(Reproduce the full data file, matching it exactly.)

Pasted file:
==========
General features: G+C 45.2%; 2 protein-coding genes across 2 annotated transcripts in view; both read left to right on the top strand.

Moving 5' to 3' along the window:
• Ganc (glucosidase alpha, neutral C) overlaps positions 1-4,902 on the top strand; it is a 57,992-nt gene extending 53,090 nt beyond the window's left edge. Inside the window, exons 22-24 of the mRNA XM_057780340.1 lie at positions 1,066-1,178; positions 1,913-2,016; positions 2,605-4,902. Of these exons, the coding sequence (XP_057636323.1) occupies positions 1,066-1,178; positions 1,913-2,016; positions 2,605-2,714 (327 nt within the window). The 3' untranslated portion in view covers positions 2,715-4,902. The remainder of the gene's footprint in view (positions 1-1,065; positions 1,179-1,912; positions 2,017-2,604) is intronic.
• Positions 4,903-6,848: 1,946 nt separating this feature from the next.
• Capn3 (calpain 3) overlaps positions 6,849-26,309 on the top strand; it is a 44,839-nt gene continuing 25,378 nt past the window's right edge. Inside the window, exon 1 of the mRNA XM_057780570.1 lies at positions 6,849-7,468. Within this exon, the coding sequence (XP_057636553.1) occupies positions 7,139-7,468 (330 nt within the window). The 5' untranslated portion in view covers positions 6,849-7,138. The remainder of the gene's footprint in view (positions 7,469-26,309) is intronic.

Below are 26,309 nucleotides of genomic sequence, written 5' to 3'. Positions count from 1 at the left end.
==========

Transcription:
General features: G+C 45.2%; 2 protein-coding genes across 2 annotated transcripts in view; both read left to right on the top strand.

Moving 5' to 3' along the window:
• Ganc (glucosidase alpha, neutral C) overlaps positions 1-4,902 on the top strand; it is a 57,992-nt gene extending 53,090 nt beyond the window's left edge. Inside the window, exons 22-24 of the mRNA XM_057780340.1 lie at positions 1,066-1,178; positions 1,913-2,016; positions 2,605-4,902. Of these exons, the coding sequence (XP_057636323.1) occupies positions 1,066-1,178; positions 1,913-2,016; positions 2,605-2,714 (327 nt within the window). The 3' untranslated portion in view covers positions 2,715-4,902. The remainder of the gene's footprint in view (positions 1-1,065; positions 1,179-1,912; positions 2,017-2,604) is intronic.
• Positions 4,903-6,848: 1,946 nt separating this feature from the next.
• Capn3 (calpain 3) overlaps positions 6,849-26,309 on the top strand; it is a 44,839-nt gene continuing 25,378 nt past the window's right edge. Inside the window, exon 1 of the mRNA XM_057780570.1 lies at positions 6,849-7,468. Within this exon, the coding sequence (XP_057636553.1) occupies positions 7,139-7,468 (330 nt within the window). The 5' untranslated portion in view covers positions 6,849-7,138. The remainder of the gene's footprint in view (positions 7,469-26,309) is intronic.

Below are 26,309 nucleotides of genomic sequence, written 5' to 3'. Positions count from 1 at the left end.